Background: Detection of isolated tumor cells (TC) in BM from carcinoma patients can predict future relapse. Various molecular and immunocytochemical (ICC) methods have been used to detect these cells, which are present at extremely low frequencies of 10(-5) - 10(-6). The specificity and sensitivity of these techniques may vary widely. In 1996, a European ISHAGE Working Group was founded to standardize and optimize procedures used for the detection of minimal residual disease. We have attempted to develop objective criteria for the evaluation of immunocytochemically identifiable cancer cells.
Methods: An interlaboratory ring experiment was performed, to compare the screening and detection of micrometastasis-positive events between different laboratories. The discrepant results induced us to establish a common consensus on morphological criteria applicable to the identification of immunostained micrometastatic TC.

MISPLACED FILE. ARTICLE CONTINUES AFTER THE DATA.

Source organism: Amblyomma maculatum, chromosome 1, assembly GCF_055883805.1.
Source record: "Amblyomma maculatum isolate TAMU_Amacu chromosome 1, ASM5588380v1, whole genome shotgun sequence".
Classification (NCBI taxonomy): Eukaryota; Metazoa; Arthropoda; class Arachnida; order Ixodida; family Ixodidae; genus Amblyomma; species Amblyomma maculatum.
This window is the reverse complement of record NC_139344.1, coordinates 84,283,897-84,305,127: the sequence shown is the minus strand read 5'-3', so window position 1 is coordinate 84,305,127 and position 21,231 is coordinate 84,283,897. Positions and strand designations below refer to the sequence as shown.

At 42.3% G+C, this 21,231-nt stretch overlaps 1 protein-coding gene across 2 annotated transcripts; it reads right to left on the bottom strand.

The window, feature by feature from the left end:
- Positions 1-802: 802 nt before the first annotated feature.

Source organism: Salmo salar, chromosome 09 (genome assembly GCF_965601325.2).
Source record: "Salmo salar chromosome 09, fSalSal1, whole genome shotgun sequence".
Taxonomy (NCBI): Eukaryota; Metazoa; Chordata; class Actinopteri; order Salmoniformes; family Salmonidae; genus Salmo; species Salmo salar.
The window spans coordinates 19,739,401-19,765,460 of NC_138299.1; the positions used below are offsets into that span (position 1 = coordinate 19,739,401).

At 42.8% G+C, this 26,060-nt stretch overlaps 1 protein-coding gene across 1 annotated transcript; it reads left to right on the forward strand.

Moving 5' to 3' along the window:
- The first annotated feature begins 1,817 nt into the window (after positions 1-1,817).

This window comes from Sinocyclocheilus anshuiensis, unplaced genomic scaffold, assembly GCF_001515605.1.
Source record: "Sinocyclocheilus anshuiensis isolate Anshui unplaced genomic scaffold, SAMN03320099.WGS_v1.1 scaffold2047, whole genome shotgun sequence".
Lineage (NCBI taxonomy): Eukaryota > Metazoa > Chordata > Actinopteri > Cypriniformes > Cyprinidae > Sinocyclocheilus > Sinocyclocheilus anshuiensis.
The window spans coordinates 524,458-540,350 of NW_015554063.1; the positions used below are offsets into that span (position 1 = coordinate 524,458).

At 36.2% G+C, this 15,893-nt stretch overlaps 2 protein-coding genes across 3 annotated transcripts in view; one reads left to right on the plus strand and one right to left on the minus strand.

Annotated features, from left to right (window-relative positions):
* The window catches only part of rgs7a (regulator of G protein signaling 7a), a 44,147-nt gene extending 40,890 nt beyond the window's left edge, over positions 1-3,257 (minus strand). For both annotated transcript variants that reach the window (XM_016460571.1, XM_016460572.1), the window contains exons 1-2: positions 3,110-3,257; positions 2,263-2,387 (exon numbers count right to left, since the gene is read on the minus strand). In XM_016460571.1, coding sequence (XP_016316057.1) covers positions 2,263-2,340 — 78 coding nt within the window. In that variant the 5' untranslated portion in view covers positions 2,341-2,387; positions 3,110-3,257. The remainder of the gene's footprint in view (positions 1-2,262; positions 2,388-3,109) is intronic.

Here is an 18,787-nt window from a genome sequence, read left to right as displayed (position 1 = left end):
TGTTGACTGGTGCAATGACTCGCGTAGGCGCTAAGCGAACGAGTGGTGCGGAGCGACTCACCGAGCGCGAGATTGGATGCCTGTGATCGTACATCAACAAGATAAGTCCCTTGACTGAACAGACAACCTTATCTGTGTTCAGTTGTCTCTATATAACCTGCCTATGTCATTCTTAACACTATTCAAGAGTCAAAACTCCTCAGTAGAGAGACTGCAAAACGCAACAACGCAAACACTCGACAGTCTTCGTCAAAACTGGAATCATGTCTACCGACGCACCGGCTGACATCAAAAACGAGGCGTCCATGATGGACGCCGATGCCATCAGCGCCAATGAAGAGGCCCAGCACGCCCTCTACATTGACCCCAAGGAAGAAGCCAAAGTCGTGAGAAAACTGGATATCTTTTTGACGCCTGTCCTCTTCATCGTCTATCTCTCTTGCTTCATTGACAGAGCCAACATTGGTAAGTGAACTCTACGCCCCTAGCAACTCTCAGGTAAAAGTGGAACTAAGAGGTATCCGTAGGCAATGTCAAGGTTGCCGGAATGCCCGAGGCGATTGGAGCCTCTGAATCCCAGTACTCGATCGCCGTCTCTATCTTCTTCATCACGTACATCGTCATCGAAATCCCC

Results: Bared on this consensus evaluation, we propose a classification of stained elements into three groups: (1) 'TC's show pathognomonic signs of epithelial TC-nature, as defined by a clearly enlarged nucleus or clusters of > or = 2 immunopositive cells. (2) 'Probable TC's represent morphological overlap between hematopoietic cells (HC) and TC which lack pathognomonic signs of TC-nature, but do not exhibit clear morphological features of HC. These cells are considered as TC if control staining with an isotype-specific, unrelated Ab is negative. (3) 'TC-negative' cells are defined as 'false positive' HC, skin squamous epithelial cells and artefacts.
Discussion: The proposed classification of immunostained events is a first step towards the development of standardized immunocytochemical assays for the detection of occult micrometastatic TC in BM or blood.